Moscow, the capital and the largest city of Russia, is a city in which one comes face to face with all that is both the finest and most frustrating in Russia. More than anywhere else in the country, it is in Moscow where the Soviet past collides with the capitalist future.
The most striking aspect of the city today is not Moscow’s much-publicized embrace of Western culture but its self-assured revival of its own traditions. Ancient cathedrals are being restored and opened for religious services, innovative theatres are reclaiming leadership in the arts, and traditional markets are coming back to life. Moscow is once more assuming its position as the capital and mother city of the ancient state of Russia.
The Moscow Kremlin, usually referred to as simply The Kremlin, is a historic fortified complex at the heart of Moscow. It is the best known of kremlins (Russian citadels) and includes four palaces, four cathedrals, and the enclosing Kremlin Wall with Kremlin towers. The complex serves as the official residence of the President of Russia. For centuries the Moscow Kremlin has been the witness of many famous and tragic events of Russian history – enemy guns rattled at its walls, celebrations and revolts took place. Now the Moscow Kremlin is one of the biggest museums of the world. State regalia of Russia, invaluable icons, treasures of Russian tsars are stored in the Kremlin chambers and cathedrals.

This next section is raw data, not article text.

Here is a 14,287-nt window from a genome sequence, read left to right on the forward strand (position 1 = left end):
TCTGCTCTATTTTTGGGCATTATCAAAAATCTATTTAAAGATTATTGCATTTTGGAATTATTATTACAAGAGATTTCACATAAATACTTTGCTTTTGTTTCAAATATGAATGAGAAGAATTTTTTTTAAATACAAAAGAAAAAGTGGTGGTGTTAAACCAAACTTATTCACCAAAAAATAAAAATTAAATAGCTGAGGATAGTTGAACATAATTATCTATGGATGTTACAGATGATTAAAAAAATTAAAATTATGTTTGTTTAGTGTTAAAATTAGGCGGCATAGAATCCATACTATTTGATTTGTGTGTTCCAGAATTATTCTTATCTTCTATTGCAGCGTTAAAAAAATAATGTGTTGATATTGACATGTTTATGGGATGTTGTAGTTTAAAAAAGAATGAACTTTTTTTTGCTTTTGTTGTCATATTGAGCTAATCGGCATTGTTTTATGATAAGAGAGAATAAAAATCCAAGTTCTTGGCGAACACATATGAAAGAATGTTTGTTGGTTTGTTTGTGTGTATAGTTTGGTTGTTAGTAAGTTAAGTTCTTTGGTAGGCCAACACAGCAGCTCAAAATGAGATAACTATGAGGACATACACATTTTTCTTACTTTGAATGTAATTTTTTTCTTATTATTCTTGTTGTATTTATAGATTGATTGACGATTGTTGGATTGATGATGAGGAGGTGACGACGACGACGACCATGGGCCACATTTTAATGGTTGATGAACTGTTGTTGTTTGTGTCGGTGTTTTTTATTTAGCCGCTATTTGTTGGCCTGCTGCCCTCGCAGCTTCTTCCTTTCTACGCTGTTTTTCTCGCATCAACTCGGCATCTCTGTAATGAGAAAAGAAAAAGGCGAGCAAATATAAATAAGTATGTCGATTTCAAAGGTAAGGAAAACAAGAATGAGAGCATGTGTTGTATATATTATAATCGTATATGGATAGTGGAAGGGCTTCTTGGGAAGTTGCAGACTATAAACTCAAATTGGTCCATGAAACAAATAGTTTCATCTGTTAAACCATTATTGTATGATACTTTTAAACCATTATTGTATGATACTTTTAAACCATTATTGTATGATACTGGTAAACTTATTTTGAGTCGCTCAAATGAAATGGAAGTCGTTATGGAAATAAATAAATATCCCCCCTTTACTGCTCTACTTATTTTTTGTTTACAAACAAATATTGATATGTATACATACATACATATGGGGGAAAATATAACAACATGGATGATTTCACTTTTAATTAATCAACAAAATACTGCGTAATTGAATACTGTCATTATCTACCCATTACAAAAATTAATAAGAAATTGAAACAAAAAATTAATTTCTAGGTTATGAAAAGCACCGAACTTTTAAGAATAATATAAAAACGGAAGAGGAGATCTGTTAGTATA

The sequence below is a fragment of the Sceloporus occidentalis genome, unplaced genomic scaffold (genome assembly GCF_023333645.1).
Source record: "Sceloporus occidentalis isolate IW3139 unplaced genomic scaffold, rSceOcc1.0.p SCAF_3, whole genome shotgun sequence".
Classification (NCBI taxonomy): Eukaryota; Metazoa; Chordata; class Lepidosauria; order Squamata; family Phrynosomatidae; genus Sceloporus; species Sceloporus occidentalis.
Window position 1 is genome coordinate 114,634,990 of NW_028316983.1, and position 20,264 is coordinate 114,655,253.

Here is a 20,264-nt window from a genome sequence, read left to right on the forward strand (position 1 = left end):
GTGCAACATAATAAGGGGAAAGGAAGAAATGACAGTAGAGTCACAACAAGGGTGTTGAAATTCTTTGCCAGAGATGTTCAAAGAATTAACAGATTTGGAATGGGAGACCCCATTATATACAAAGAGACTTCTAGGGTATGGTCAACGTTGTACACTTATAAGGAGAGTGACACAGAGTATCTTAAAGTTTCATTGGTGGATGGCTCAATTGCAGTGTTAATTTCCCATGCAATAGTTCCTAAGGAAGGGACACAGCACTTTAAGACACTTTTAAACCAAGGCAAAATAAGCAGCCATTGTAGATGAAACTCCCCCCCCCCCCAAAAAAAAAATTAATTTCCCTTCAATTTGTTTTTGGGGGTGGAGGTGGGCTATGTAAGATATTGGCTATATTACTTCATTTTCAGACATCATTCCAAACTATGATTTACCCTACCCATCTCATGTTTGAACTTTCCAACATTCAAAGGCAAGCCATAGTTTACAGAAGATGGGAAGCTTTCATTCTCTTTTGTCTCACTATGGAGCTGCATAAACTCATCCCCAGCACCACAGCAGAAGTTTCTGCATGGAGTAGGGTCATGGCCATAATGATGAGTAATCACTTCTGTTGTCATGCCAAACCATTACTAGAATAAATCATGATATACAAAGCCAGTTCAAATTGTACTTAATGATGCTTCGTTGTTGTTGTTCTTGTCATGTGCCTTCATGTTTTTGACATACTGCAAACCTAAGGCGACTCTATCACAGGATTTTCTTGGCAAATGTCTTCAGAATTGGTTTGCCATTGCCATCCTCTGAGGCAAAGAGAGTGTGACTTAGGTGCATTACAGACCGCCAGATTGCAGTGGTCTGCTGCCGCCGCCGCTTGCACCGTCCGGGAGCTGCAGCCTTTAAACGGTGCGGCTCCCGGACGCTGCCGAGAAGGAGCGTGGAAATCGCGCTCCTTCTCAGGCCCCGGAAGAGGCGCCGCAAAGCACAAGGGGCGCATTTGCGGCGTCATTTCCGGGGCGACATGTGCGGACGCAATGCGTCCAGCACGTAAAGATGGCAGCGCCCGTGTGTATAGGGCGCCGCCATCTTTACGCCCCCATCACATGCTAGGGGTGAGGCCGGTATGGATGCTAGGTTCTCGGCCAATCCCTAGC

Red Square is the most famous city square in Moscow, and arguably one of the most famous in the world. The square separates the Kremlin, the former royal citadel, from a his toric merchant quarter known as Kitaygorod. As major streets of Moscow radiate from here in all directions, being promoted to major highways outside the city, Red Square is often considered the central square of Moscow and of all Russia. Delimited by the stark severity of the mausoleum, the expansive façade of the world-famous GUM department store, and the exuberant colors of St. Basil’s Cathedral, Red Square is, and deserves to be, the requisite fi rst stop for any visitor to Moscow.
CHRIST THE SAVIOR CATHEDRAL
Symbolizing Moscow’s awakening is the newly reconstructed Christ the Savior Cathedral, which Stalin’s regime demolished in 1931 along with countless other churches and monuments. Construction began on the new cathedral over two years ago, and crews have been working around the clock to complete it. Rising 103 meters above the city and glittering with gilded domes and crosses, the massive cathedral is a magnifi cent symbol of the largest construction boom in Moscow’s recent history. All over the city crews are renovating historical buildings, erecting new monuments and museums, and enriching the cityscape.